Author: David Henson
Colors are less vibrant, flowers without scent. Water doesn’t feel as wet. All this and more so our simulated world consumes less energy. And data errors slipped through. In NewWorld my toes are webbed — a constant reminder of where I am. Still, life here isn’t bad. But most of us would love to get back to RealWorld despite its flaws.
As I sit at the hover table in the interface chamber, the Council of the Wise — a man, woman, and a third who looks not-quite human — enter and sit at an identical table in RealWorld.
“Mr. Singman, this is Councilwoman Perez and Councilman Wilson,” says the artificial sentient. “I’m Arthur. You’re petitioning this Council for return to reality because you have a story?”
Councilwoman Perez leans forward. “Most living space made available from the recent interstellar colonization initiative is reserved for the Breathing Room Project,” she says. “There will few NewWorld returnees. I don’t believe having a story sufficiently raises your Value Quotient.”
“Not just any story,” I say. “An original story.”
“Mr. Singman,” Councilman Wilson says, “It’s been 300 years since the last original story?”
“I have one.”
“Not credible,” Councilwoman Perez says. “There are no new word sequences left.”
“That’s never been proven,” Arthur says. “Mr. Singman, proceed with your story.”
“No. You have to bring me back to RealWorld if you want to hear it. And you must agree to let me stay no matter what.” I’m glad emotions are dulled in NewWorld or I wouldn’t have the nerve to try this.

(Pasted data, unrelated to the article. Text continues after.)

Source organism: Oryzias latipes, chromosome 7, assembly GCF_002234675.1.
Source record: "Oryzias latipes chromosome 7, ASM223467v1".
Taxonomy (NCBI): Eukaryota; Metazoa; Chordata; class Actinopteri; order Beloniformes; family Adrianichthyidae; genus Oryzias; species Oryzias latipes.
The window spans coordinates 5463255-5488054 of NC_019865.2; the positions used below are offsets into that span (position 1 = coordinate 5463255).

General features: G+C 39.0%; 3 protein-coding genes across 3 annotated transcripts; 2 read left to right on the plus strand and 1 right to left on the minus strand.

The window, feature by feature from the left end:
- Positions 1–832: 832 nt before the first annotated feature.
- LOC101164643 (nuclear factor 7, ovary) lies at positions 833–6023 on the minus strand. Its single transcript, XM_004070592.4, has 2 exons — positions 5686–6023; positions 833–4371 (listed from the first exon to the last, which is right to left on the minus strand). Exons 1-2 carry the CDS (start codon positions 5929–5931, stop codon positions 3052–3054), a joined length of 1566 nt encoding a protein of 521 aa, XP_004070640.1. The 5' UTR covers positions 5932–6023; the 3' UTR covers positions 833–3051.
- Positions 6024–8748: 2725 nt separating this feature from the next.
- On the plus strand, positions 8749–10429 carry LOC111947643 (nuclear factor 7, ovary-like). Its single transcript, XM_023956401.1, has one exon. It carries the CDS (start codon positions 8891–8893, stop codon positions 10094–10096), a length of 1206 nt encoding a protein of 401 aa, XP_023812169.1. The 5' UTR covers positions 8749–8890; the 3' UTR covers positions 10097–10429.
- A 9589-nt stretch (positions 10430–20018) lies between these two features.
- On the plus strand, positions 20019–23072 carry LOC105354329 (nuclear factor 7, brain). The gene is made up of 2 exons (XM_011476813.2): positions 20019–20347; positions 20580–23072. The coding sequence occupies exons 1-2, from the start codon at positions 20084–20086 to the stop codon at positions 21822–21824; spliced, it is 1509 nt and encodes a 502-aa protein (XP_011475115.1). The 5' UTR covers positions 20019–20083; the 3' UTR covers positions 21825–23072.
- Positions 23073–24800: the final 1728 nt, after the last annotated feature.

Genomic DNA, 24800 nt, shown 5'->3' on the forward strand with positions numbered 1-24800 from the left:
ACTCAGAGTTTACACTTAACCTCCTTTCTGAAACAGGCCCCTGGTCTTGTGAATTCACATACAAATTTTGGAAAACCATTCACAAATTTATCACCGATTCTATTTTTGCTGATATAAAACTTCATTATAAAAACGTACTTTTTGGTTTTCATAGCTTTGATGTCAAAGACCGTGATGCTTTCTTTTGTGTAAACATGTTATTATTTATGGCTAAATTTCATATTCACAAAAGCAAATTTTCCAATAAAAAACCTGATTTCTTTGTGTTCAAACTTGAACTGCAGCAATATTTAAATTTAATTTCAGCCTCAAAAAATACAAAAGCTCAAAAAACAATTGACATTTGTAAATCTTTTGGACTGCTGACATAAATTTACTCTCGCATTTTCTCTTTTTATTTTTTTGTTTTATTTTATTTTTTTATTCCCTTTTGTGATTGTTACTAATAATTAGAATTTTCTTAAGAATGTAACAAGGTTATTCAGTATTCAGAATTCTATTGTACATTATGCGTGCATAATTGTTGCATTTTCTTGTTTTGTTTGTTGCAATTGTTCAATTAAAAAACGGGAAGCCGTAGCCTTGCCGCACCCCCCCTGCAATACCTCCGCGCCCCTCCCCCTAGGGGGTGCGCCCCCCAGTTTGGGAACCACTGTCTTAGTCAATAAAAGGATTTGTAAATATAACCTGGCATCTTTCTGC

The three whisper among themselves. “Mr. Singman,” Arthur says a moment later. “You’ve piqued our curiosity. We’ll bring you here to tell us your story. If we deem it original, can you stay. Wait while we have your body pulled from cryogenic storage and refreshed.”
I find myself sitting across from the COW. At the real hover table. In my real body. Brrr. Not fully warmed yet. I resist the urge to take off my shoes and socks and check my toes.
“Proceed,” Arthur says.
I swallow hard and begin, starting years ago when I learned my Value Quotient was insufficient to remain in our overcrowded solar system. I describe how frightened I was when they yanked my consciousness from my body and streamed my mind to NewWorld. I tell them I was relieved when I got there. The place isn’t home, but isn’t horrible. There’s art and music, although the paintings are washed out and the symphony is tinny.
I describe how I learned to play the clarinet, my articulation so-so. I talk about my dog Lilly. She loved to play Magic / Split / Heel, a game we made up. I talk about the time I fractured my tibia when my light board flickered. I reminisce about Jennifer. We might’ve fallen in love, but feelings in NewWorld are too pastel. I admit my irrational fear of birds. I even tell them how I refer to the Council of the Wise as the COW — why hold back? — but mean no disrespect.
I say nothing profound because there’s nothing profound about me. I remind them I promised an original story, not a deep one. And I feel I’ve delivered. My story isn’t merely a sequence of words. It’s a life. My life. Unique. Original.
When I shut up, the three whisper among themselves again. I hold my breath….
When Arthur tells me I can stay, I pull off my shoes and socks and look at my toes. Then I walk to a window. Big sun. We must be on earth. Not home, but close enough.
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